In March, 1985, The Atlanta Journal and The Atlanta Constitution acquired a supply of New Coke and brought it to The Varsity, the place that sells more Coca-Cola than any restaurant in Atlanta. We wanted to let the Coke faithful sample the new version and compare it to the old.We learned that there are some masterpieces with which no man should tinker. New Coke is back in the news now that it makes an appearance in the circa-1985 scenes from the Netflix series, “Stranger Things.” Here is what we reported back then:
March 25, 1985
The old gentleman scowled from under his fedora and bypassed the crowd assembled at The Varsity to sample the new Coca-Cola.
He was offered a taste of the beverage, which, for the first time since its invention in 1896, has been given a new flavor, but waved it off with his cane.
"It wasn't broke and they ain't fixed it," he grumped.
That was the consensus Wednesday in the fast-food restaurant at North Avenue and Spring Street where patrons sampled the old Coke and the new Coke in an informal taste test organized by The Atlanta Journal and The Atlanta Constitution.
Of the 72 participants who had a preference, 45 went for the old formula - the world's favorite soft drink.
Several of those were outraged that such an honored institution was subject to tampering, as if someone had painted a mustache on the Mona Lisa.
"Don't change it," pleaded a neatly coiffed woman in a red blouse.
"Are we gonna have a choice?" asked Walt Mills anxiously.
According to Coke officials, there will be no choice. Coca-Cola bottling companies have already discontinued production of the old brew, and the new version will have replaced its predecessor on store shelves everywhere by Memorial Day.
Any change at all tastes like bad news to some Coke fans.
"I don't think Coca-Cola could be improved," said Mrs. Stanley Pitcher. I don't think there's anything you could do to it to make it better. It's perfect."
"They messed up," said Marvin Lites. "You don't change a thing when you got something as good as Coke.”
“You going to have a lot of mad Co'-Cola folks," said Lucy Parker, eyeing the bottle of new Coca-Cola suspiciously. "I think you got Pepsi in there with a Coca-Cola label."
Others agreed that the new "pause that refreshes" has come closer in taste to its archrival.
"Whether that was their goal, I can't say, but it does in fact taste more like Pepsi," said Eric Mikoleit, a Georgia Tech graduate student.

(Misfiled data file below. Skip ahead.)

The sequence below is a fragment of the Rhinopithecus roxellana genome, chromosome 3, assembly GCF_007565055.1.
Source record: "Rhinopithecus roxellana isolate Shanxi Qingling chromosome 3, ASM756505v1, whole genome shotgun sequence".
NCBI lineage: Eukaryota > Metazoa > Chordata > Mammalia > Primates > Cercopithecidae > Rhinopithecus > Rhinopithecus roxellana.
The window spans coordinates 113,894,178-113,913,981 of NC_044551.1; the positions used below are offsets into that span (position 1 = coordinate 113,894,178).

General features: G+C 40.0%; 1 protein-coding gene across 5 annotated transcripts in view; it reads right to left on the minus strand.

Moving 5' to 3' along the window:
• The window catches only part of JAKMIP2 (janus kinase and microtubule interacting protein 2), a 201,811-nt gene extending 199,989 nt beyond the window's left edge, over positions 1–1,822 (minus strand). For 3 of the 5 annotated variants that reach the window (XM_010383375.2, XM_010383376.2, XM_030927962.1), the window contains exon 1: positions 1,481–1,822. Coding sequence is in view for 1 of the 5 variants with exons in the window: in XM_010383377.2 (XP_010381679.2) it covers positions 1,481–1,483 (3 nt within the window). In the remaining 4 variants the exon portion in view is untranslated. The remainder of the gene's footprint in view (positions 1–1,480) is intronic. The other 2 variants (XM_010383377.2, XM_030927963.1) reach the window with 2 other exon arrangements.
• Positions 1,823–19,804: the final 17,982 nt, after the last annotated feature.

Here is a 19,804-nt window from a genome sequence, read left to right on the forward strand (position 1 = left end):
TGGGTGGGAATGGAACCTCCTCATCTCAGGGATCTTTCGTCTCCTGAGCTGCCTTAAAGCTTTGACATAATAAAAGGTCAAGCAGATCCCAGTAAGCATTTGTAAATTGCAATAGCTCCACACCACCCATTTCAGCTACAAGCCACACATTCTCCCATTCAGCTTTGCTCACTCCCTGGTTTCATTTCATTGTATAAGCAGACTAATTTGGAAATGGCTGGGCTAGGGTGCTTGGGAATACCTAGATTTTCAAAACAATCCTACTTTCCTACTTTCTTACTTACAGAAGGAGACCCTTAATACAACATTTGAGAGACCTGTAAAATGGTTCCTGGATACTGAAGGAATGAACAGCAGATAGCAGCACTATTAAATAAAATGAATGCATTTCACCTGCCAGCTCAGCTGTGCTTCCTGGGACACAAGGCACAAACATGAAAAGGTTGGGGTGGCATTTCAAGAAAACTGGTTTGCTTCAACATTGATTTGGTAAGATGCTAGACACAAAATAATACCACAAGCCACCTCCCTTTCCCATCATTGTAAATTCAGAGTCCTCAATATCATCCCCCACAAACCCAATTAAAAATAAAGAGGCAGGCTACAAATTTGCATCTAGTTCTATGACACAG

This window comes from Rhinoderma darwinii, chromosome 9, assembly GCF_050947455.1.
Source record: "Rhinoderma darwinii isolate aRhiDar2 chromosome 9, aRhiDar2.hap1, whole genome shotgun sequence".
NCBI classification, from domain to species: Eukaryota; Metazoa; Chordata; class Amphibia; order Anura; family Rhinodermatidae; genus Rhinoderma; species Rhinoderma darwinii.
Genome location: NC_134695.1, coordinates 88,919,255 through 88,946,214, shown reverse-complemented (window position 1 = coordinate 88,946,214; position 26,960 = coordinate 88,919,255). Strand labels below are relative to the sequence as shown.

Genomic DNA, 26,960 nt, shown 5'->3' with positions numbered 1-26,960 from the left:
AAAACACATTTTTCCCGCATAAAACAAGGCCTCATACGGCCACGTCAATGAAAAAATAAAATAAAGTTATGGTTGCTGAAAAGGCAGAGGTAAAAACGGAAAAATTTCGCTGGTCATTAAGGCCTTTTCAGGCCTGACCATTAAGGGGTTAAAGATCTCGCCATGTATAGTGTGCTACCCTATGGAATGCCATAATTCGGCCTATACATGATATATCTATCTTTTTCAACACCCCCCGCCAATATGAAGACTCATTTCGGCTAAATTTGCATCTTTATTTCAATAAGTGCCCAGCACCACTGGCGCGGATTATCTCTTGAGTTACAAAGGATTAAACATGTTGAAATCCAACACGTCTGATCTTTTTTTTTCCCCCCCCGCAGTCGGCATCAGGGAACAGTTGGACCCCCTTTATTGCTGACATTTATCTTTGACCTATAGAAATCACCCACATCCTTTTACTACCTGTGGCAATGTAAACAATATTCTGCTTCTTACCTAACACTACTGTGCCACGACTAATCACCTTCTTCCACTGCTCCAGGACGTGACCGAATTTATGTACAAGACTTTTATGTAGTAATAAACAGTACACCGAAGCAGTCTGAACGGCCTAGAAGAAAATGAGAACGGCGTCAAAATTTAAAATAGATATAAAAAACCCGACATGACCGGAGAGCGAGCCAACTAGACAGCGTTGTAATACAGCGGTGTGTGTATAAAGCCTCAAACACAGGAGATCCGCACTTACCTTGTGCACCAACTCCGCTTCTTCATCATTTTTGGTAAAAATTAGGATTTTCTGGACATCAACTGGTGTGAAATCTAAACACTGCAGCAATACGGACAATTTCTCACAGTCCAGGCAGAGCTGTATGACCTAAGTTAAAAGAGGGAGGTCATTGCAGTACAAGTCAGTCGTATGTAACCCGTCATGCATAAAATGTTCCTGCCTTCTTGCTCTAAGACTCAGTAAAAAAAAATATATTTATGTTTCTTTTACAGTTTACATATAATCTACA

Many said the new drink was sweeter and less carbonated, which accounted for its similarity to Pepsi. Some called that change a bonus.
"I like the new. It's not as carbonated as the old," said Harry Parish, a heating and air conditioning man, stopping for lunch between jobs. "The old one's got a lot of fizz to it."
"It's not as harsh as the old Coke," said Elton Drayton. "This Coke here is real smooth. I like it. You want to give me the recipe?"
Others said the "bite" of the old Coke is what made it special. "It tastes kind of like Chek Cola," Brian Reece said of the new blend.
He said the decreased carbonation makes it bland. "It tastes like every other cola," he said.
"I think everybody's mad," said Nancy Sims, co-owner of The Varsity, where the house cola is Coca-Cola.
''How do they have the nerve to come along and change Coke? It would be like changing my chili recipe. I can't imagine why they changed it. Does anybody dislike Coke?"
Now somebody does. "I guess I'll change to something else to drink," said Louise Acosta, a state employee and resident of McDonough. "I tell you, when I want something to drink, I want a little pick up. And those old Cokes give you a pick up."
The new Coke benefits from what one bottling executive called "the new flavor technology" developed during the creation of Diet Coke. The taste has been described by Coca-Cola Co. chairman Roberto C. Goizueta as "smoother, rounder, yet bolder, more harmonious."
President Donald Keough also admitted that the new Coke is "a few calories sweeter" than the old beverage.
John Williams, who says he drinks a gallon of Coca-Cola a day, declared the new Coke "too sweet."
Perhaps it is because Atlanta is the birthplace of Coca-Cola that those tasting the new drink had such a strong attachment to the old.
Reid Boswell certainly seemed serious about the tasting. Boswell set down his own beverage, a Frosted Orange (or F.O.) and held his plastic glass of Coke to the light to observe its shading.
He swirled the contents under his nose, inhaled its fragrance, then swished a small mouthful over his teeth.
"A fine bouquet," said the Emory student. "It's a snappy little taste, but if I had my druthers I'd rather have an F.O."
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